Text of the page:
Saturday, May 25, 2013

The Unions and Political Parties




The Socialist Party claims that the wealth of society is created by the workers. The working class alone does the world’s work, has created its wealth, constructed its mills and factories, made its roads, laid its rails, spanned the rivers with bridges and tunnelled through mountains. The workers alone by the labour of their brawn or the effort of their brains are essential to society.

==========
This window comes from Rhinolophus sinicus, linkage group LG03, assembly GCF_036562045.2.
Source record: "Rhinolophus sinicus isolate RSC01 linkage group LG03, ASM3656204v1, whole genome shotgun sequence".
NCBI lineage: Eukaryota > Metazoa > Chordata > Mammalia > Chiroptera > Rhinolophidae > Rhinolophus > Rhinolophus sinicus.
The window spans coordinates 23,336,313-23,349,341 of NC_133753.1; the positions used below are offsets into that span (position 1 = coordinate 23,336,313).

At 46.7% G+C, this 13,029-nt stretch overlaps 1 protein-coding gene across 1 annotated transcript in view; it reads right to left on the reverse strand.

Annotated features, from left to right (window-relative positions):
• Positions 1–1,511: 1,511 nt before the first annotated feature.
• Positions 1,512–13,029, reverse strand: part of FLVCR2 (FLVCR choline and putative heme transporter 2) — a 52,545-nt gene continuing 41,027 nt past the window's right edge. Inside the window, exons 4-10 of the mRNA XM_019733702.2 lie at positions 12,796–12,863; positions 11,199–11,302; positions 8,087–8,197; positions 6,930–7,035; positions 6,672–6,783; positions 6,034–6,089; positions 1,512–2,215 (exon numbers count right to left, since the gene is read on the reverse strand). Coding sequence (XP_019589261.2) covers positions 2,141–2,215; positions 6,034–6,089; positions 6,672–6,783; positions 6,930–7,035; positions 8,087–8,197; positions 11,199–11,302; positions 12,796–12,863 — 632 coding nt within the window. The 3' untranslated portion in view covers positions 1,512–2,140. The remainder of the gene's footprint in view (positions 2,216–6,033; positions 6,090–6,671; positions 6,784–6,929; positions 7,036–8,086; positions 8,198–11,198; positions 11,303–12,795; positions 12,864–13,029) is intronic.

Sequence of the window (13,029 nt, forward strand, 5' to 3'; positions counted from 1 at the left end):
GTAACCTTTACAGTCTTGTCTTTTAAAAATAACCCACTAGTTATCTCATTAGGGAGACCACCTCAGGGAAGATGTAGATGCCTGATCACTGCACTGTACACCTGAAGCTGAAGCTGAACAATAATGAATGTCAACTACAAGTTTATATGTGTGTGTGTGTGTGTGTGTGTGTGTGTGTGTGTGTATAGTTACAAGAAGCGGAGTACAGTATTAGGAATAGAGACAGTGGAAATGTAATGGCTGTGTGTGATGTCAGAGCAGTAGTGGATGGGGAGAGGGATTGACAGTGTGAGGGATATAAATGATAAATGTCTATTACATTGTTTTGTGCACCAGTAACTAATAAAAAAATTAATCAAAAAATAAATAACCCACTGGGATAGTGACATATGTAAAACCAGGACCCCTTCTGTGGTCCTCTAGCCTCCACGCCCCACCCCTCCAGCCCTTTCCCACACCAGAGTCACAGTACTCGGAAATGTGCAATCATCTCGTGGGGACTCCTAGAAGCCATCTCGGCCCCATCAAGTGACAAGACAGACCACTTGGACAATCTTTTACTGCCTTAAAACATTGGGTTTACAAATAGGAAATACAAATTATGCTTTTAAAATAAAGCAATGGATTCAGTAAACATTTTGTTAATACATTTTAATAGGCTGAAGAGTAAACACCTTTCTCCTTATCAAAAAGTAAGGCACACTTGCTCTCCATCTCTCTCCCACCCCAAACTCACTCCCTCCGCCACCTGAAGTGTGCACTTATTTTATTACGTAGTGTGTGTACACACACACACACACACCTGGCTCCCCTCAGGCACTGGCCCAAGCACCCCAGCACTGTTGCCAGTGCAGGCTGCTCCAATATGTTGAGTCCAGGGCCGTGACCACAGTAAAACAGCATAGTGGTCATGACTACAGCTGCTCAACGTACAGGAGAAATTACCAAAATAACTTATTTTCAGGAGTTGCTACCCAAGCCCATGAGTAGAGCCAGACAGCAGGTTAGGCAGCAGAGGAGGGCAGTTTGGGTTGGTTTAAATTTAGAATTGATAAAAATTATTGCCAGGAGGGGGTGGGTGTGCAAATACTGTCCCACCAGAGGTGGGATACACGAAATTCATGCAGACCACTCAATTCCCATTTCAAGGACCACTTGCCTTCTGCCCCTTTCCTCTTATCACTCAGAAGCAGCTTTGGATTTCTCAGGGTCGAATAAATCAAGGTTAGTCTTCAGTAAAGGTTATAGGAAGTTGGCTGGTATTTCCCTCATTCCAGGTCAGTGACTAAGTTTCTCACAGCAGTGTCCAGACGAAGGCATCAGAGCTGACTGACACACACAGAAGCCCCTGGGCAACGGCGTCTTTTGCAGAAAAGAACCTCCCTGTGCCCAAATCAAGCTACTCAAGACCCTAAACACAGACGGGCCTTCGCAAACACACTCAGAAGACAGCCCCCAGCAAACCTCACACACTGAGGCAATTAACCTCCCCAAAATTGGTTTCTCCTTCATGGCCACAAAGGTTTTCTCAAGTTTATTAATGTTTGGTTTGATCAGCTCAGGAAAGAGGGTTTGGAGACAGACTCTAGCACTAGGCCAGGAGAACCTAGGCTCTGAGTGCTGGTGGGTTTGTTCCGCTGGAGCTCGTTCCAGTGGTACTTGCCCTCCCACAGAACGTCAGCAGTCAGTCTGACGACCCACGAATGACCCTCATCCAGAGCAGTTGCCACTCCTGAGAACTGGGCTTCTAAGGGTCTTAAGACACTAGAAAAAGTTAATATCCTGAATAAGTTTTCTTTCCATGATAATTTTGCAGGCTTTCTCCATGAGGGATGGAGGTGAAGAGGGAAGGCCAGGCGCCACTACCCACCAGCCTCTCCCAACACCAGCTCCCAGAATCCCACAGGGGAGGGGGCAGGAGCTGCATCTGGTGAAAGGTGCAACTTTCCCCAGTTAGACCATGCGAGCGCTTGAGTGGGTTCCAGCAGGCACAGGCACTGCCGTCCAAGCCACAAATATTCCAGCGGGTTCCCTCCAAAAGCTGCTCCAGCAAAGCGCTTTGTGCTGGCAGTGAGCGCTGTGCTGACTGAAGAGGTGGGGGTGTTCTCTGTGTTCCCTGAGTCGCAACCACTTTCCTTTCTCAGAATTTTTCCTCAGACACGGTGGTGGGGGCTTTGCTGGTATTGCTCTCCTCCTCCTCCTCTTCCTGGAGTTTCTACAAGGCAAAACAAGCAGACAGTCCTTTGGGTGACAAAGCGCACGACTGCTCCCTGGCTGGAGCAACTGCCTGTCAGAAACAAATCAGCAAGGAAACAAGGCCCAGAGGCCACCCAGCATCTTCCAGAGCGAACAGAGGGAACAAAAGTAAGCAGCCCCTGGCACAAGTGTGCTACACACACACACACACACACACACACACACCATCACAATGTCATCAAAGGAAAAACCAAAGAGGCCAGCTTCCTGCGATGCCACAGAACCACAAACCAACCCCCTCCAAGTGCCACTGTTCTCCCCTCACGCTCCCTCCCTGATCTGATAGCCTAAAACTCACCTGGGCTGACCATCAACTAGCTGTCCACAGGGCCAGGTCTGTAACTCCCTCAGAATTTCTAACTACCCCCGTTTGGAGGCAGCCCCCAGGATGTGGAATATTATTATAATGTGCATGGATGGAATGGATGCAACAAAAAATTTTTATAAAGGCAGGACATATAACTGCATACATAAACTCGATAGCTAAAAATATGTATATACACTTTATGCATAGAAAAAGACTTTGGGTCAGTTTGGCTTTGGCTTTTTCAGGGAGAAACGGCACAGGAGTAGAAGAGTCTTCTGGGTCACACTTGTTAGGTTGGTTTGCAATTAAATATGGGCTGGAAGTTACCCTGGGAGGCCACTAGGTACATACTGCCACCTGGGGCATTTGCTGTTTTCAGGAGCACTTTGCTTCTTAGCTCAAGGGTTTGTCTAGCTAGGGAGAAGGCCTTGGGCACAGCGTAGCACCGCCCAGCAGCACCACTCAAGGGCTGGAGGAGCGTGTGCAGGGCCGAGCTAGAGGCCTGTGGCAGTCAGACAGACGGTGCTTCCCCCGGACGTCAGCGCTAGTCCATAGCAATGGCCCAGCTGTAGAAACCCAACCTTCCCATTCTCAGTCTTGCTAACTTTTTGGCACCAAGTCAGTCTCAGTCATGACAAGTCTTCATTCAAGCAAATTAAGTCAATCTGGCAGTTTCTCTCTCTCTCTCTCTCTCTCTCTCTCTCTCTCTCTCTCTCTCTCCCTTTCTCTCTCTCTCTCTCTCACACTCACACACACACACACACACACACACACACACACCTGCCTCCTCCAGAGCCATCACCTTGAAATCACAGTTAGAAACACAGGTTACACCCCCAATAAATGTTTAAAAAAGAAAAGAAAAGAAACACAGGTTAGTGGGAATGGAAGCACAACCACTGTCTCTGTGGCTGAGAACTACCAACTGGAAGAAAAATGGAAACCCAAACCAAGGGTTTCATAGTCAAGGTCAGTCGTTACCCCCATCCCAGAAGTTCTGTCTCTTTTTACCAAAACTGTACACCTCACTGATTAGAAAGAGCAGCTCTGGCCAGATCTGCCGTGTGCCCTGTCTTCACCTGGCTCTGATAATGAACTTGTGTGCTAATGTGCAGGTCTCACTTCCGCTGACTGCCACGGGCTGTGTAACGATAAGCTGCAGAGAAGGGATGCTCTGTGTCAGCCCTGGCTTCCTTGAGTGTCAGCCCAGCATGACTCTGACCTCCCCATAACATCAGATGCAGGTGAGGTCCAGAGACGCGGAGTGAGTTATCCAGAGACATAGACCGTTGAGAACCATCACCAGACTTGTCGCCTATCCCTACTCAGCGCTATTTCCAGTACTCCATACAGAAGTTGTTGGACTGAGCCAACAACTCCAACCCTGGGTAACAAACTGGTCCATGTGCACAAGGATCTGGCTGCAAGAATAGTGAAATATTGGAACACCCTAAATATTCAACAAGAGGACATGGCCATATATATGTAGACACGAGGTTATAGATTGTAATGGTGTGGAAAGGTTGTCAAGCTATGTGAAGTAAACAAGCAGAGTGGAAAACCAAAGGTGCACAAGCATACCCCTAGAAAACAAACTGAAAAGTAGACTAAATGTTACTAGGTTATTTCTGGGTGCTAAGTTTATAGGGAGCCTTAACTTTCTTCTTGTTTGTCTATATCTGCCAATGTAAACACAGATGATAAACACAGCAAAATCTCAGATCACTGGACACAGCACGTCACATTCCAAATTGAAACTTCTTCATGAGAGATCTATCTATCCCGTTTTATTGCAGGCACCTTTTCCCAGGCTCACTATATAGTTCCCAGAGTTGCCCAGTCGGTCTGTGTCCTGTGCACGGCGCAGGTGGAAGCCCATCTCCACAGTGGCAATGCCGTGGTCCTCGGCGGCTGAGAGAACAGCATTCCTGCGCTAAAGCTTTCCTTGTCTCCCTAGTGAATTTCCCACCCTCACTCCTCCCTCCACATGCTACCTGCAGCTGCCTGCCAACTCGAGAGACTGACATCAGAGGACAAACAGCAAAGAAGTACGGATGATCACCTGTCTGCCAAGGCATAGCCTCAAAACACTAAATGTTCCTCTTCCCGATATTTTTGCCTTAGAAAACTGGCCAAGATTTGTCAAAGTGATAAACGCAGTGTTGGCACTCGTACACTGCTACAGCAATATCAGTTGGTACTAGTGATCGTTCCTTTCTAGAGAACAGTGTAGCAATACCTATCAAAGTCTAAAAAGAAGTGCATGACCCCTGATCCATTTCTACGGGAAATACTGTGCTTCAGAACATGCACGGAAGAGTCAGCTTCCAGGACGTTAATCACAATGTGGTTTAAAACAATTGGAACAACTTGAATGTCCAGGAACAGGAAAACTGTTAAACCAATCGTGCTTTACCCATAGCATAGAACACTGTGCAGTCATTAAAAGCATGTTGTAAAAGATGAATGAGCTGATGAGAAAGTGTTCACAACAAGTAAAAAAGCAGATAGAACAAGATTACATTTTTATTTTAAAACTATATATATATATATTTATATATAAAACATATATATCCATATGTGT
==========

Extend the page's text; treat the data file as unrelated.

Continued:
The Socialist Party claims that the workers, through their work-place committees, industrial unions, and federated communes or whatever other means of decision-making and administration society chooses to use, will organise and control all the processes of wealth production. The Socialist Party carry the struggle to achieve this on the political field in order to challenge the power which the present ruling class wields through its domination of the State which it wins at the ballot box. By its victory at the ballot box, and its consequent political domination, the capitalists are able to subjugate labour. We cannot leave political control in the hands of the ruling class. We have seen what power the conquest of the State gives to the capitalist in its struggleagainst the working class. It is through its political strength that the capitalists can deprive us of civil liberties the loss of which can make the peaceful advocation for the revolution impossible. The maintenance of civil liberty is part of the political struggle. The ruling class can resort to the use of the armed forces and other violent methods of suppression. The control of these forces flow directly from the capitalist’s control of the State which it secures at the ballot box. Socialism will not come through force. Therefore, in order to achieve a peaceful revolution workers must capture the powers of the State at the ballot box and prevent the capitalist class from using the nation’s military against the emerging socialist movement.